Brendan Smialowski/AFP via Getty Images

From the Center

It’s pretty clear why Joe Biden is so eager to debate.

First of all, he’s behind. Despite his public protestations that polls showing Donald Trump with a small but persistent lead are inaccurate, Biden’s brain trust appears to recognize the need to shake up the overall dynamic of the race. One of the president’s greatest challenges to date is that many voters still have not grasped the impending repeat of the binary choice they faced in 2020. Biden’s team believes that the sight of him and Trump together on a debate stage will help voters understand the options available to them, and therefore motivate the Democratic base to a higher level of enthusiasm.

Plus, he’s old. Presidential campaigns are notoriously exhausting ordeals, no matter the age of the contestant. Biden’s handlers devote great attention to making sure their boss is sufficiently rested, and carving out enough time to protect against pre-debate fatigue will be much easier in June than in October. If Biden falters in the first debate, there will be much more time and opportunity to erase the voters’ memories of a senior moment than if it had occurred just a few weeks before the election.

But in addition to age and poll standing, debating at such an early date also allows Biden the opportunity to target his party’s progressive base in a much more pronounced way than would be possible in the fall. When Biden and Trump face off in Atlanta on June 27, most voters’ attention will be far from presidential politics. The audience that will be watching will be comprised predominantly of those who devote far more time to the most committed political activists on both sides of the aisle. Biden badly needs to convince the most liberal Democrats to come back to his camp; a side-by-side with Trump should help accomplish that goal, but a more full-throated appeal to the political left will bring considerable benefits too.

Because both debates are being hosted by a single network (CNN in June, ABC in September), neither will draw an audience nearly as large as in past elections. But media viewing habits are rapidly changing, and in a social media age, most news consumers will see video snippets of the debate rather than the event in its entirety. Both campaigns will aggressively market their candidates’ best moments and their opponent’s worst. Since true believers are most likely to watch these videos, the debate will become a contest to see which candidate can most effectively cater to their parties’ most ideologically intense loyalists.

Since the dawn of the television era, campaigns have prepared for debates with the knowledge that the secondary audience—those who learn of the event through news coverage—is much larger than the relatively smaller numbers who actually watch the debate itself. As a result, the truism “win the headline, win the debate” represented a reliable strategy for politicians hoping to use the in-person encounters to build support for their candidacies.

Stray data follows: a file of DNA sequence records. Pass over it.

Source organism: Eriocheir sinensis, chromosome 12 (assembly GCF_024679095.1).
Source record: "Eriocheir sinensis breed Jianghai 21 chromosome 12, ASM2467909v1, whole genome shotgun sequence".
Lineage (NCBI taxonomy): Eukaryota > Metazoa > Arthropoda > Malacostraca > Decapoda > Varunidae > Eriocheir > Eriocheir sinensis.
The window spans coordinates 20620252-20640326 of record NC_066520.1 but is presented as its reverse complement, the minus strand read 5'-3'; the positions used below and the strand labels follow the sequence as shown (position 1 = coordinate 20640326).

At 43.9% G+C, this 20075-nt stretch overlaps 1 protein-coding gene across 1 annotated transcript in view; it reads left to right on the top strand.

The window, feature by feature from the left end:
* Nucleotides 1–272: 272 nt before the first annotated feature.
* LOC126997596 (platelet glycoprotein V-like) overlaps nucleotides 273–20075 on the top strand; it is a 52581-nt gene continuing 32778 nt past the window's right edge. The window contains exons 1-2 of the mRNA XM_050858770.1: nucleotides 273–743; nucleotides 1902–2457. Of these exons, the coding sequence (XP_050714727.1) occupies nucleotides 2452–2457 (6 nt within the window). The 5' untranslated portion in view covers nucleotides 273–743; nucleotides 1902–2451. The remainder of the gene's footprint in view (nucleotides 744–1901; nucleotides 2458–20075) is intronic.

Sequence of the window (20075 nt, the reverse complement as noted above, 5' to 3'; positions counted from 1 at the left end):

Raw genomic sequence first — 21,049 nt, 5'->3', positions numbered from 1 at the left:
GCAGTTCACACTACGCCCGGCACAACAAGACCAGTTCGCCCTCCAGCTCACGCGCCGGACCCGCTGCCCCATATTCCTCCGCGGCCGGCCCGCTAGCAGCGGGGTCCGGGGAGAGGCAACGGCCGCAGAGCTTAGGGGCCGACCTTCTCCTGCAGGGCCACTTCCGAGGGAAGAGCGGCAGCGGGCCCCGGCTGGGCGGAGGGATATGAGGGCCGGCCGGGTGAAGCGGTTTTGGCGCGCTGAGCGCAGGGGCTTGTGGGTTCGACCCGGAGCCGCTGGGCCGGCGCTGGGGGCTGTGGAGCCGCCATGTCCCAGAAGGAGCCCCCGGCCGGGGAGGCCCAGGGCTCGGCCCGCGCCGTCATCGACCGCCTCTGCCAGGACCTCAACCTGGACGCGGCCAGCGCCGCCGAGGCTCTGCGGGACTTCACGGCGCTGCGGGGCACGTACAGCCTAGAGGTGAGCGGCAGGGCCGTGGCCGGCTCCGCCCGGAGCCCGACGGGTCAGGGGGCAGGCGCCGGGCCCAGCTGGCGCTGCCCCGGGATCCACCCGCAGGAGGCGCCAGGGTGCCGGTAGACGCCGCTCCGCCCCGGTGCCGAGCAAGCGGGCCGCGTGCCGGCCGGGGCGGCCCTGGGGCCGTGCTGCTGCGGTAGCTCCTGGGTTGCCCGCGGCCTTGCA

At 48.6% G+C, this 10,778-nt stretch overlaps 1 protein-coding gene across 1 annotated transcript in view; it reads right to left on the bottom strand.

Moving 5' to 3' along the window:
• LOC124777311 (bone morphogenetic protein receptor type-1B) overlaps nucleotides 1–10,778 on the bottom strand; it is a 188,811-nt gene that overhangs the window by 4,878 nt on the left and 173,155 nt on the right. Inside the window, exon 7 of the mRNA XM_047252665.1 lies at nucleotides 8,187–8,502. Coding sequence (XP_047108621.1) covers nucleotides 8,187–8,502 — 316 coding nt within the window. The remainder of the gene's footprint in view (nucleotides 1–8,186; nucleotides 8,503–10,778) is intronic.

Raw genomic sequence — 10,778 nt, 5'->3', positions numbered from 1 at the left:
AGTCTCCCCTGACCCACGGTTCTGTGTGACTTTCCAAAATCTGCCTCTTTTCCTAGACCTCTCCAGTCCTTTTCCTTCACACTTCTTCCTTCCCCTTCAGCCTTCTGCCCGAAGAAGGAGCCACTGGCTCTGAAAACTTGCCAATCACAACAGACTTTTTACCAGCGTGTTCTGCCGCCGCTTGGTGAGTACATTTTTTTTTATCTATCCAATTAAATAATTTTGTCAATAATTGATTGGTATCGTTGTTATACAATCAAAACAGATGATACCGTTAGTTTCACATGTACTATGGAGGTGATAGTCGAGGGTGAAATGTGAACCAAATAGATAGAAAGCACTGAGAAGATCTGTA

But the second-generation manner in which voters learn about the debates is much different when the information is conveyed by a campaign’s social media platform rather than a mainstream news organization. The audience is far more likely to receive sound bytes that reinforce their existing allegiances than the evenhanded coverage for which legacy media strives. The result is that the debates became high-profile exercises in base motivation and polarization for committed partisans more than opportunities for undecided voters to learn more about the candidates.

The fact that the Biden and Trump campaigns were both so eager to abandon the Commission on Presidential Debates, the bipartisan entity that has overseen these events for several decades, probably means that general election debates will become a less certain part of the campaign cycle in the future. This year presents an unusual situation in which the race is extremely close and in which both campaigns are supremely confident of their candidates’ ability to succeed in a head-to-head encounter. Absent either of those two factors, the likelihood of the two sides agreeing to a set of ground rules shrinks considerably. Which means that presidential debates will soon be a possibility rather than a presumption.

But for now, the campaign will be frozen in place for the month between the end of Trump’s trial and the debate. At which point we’ll see if Biden’s gamble paid off, and he can reframe the race to his advantage. If not, the president will face a long and unpleasant summer.

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Dan Schnur is a Professor at the University of California – Berkeley, Pepperdine University, and the University of Southern California, where he teaches courses in politics, communications and leadership. Dan is a No Party Preference voter, but previously worked on four presidential and three gubernatorial campaigns, serving as the national Director of Communications for the 2000 presidential campaign of U.S. Senator John McCain and the chief media spokesman for California Governor Pete Wilson. He has a Center bias.

This piece was reviewed and edited by Isaiah Anthony, Deputy Blog Editor (Center bias).

Photo Credit: Brendan Smialowski/AFP via Getty Images